Goings on in mobile advertising:
Eventually it will be about the advertising -- or at least that is what Apple, Google and RIM appear to believe. Of course, listening to the things coming out of newspaper and magazine conferences you might think that advertising was dead and the future of media will be a content-driven paradise where readers pony up for every sentence written, and where those dirty ad folk will be forever banished to . . . I don't know, maybe Apple, Google and RIM.
The Baltimore Sun is reporting that local mobile ad player Millennial Media may be the next ad network company to be gobbled up by a cellphone maker -- this time Research in Motion, which makes the BlackBerry.
One of those other mobile companies, Quattro Wireless, which was purchased by Apple earlier this year has posted a notice on its website stating that it is all about iAds now.
"We believe iAd is the best mobile ad network in the world, and starting next month we're going to focus all of our resources on the iAd advertising platform. We are no longer accepting new campaigns for the Quattro Wireless Network, and we will soon begin winding down existing campaigns. As of September 30, we will support ads exclusively for the iAd Network," the company writes.
Of course, there has been more than a bit of negative press about Apple's iAds platform, mostly of it centered around Apple's tight controls of both the creative process and metrics.
Although many of the reports are coming from places that seem to delight in posting negative stories about Apple, there is probably something to these complaints. For one thing, good advertising is about transparency -- audits, surveys, and the like. When I think of Apple I don't think of transparency.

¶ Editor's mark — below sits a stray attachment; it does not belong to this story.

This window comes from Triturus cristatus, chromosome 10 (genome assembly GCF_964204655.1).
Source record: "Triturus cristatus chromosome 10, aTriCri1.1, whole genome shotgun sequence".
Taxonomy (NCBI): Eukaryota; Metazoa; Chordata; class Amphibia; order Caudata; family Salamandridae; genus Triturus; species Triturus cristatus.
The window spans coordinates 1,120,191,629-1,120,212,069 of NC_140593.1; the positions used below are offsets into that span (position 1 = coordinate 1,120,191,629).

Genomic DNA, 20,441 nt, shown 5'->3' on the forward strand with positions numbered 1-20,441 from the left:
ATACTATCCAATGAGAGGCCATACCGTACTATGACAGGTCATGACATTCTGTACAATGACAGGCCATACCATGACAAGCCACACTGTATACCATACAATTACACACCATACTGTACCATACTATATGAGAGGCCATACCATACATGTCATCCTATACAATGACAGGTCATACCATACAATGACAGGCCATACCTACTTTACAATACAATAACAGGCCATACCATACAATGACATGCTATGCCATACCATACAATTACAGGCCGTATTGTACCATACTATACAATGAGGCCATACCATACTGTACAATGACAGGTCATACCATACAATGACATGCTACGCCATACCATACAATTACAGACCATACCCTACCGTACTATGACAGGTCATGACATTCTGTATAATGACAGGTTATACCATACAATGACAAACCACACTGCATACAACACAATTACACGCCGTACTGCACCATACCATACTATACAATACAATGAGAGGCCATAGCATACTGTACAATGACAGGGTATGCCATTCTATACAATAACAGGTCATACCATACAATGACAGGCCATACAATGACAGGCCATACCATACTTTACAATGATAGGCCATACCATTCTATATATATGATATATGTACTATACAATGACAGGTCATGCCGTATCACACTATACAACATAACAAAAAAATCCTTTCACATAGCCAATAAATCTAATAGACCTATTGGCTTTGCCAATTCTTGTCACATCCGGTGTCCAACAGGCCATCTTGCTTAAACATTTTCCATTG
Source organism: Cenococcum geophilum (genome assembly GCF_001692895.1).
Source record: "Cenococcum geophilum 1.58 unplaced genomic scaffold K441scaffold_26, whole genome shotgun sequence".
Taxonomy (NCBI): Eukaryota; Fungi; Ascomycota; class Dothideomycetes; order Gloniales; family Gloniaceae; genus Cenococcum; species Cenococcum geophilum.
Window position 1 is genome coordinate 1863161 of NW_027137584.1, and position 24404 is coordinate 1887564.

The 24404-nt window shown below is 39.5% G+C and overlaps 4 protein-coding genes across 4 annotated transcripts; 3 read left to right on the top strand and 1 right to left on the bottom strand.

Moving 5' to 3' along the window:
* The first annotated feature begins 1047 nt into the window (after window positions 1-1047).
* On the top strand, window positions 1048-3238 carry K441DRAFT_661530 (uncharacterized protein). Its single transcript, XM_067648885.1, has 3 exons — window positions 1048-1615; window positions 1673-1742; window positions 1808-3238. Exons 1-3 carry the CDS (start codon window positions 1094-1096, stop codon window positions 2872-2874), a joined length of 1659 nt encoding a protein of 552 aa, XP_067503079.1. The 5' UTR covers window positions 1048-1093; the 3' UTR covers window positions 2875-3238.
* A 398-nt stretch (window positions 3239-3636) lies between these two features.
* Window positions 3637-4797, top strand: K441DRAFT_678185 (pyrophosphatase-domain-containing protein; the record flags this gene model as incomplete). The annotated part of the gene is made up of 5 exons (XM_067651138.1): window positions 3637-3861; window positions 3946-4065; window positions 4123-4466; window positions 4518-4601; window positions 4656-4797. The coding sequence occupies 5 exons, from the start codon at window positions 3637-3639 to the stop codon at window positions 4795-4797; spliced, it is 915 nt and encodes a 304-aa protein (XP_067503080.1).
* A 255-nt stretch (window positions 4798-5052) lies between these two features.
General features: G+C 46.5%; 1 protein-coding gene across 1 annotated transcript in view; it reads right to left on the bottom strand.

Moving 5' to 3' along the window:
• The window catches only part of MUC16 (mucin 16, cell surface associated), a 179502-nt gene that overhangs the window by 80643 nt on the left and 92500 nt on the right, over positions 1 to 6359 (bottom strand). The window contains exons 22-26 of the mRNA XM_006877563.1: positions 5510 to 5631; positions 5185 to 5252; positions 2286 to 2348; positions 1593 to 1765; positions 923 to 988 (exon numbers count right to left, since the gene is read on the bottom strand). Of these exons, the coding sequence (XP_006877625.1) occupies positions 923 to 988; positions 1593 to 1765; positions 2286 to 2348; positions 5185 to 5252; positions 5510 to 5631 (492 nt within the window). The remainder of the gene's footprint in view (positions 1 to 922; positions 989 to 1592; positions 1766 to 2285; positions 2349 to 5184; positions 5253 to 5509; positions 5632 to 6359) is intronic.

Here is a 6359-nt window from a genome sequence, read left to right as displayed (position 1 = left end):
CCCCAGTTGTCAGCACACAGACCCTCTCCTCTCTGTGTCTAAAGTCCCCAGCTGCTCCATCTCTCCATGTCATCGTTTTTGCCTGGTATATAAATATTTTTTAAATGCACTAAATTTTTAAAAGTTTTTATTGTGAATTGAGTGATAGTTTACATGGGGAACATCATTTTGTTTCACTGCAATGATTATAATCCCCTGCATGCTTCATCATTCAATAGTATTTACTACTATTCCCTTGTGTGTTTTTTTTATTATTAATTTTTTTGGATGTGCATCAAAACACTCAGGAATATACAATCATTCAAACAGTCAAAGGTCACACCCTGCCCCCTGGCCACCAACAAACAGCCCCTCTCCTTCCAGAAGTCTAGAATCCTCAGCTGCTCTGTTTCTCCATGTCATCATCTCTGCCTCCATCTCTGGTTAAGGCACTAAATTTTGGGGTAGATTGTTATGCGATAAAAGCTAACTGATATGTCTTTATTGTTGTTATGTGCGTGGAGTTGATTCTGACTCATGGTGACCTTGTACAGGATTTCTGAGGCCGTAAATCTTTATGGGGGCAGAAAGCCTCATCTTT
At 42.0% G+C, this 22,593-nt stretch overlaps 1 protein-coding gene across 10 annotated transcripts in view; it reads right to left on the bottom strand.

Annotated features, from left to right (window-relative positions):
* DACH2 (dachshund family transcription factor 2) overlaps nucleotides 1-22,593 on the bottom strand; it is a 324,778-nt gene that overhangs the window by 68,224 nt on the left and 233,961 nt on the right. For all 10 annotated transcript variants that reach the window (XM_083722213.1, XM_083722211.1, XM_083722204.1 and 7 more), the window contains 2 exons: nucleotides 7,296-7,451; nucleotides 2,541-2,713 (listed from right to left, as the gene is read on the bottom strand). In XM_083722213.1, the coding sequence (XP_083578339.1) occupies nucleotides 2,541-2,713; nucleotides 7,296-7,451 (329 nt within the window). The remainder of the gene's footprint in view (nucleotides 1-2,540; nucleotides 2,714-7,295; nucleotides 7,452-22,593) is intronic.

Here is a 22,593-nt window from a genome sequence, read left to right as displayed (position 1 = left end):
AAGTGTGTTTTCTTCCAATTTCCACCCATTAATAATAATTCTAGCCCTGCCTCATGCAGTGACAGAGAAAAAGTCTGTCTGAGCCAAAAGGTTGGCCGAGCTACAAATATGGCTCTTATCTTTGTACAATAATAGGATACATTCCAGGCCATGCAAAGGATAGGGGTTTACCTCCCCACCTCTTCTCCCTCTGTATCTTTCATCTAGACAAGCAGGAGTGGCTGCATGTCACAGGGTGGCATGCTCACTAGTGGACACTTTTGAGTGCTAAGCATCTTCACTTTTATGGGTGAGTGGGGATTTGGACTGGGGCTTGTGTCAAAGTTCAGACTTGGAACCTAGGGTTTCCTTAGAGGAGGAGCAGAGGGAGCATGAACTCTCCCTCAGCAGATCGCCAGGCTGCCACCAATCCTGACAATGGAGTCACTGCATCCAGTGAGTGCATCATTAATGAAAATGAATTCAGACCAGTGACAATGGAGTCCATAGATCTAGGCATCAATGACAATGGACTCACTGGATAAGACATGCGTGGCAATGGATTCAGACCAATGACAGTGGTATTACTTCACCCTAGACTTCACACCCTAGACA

For another thing, advertising is about the media world -- again, not one of Apple's strong points. As I've written here many times, Apple is struggling trying to figure out how to deal with media companies and their new apps.
The solution I have suggested with dealing with media companies and their iTunes app store would work with mobile advertising, as well: bring in people with media experience and contacts, and let that person or team interface better with Apple's media clients.
You would think this would have been the case with iAds as the Quattro Wireless team has been integrated into the company. But it may be the case that the Quattro team has changed more than Apple has -- it would be hard to blame the ad folks who have joined Apple, who wouldn't be excited about joining the hottest company in tech. But there needs to be independence here, and this independence could actually benefit Apple in more ways than just with selling and creating advertising.
While creating an independent division for iAds would help the new division provide the kinds of information and assistance clients demand, it would also insulate the new team from the product development team, allowing that team to remain as secretive has it historically has been.
Google may be having difficulties along these same lines, if this story is accurate. But I would think that Google, which has always said it was an advertising company, would more easily integrate its own mobile ad acquisition, AdMob, into its corporate culture.
Going back to RIM's interest in Millennial Media, one can see that if the maker of Blackberry is to be a player in the the smartphone market it will need an advertising partner. Millennial Media definitely would fit the bill.
Millennial Media produces its own research data, including the recently release Mobile Mix report. Its latest findings show that Apple's OS continues to dominate an increasingly competitive industry. In the latest month of network activity, Apple's iOS continued to generate the most impressions -- almost 35 percent of all ad traffic. But ad requests from both Android and RIM grew even faster, with Android growth at 47 percent month-over-month, and 690 percent since the beginning of the year.
Nonetheless, Apple remains the only one out there with a tablet running a mobile operating system. Millennial Media's report said that in July ad requests attributed to the iPad grew 327 percent month-over-month. Apple monopoly here will probably extend into early December when new Android-based tablets should begin to appear (as well as other platforms).
Thursday, August 19, 2010
Goings on in mobile advertising: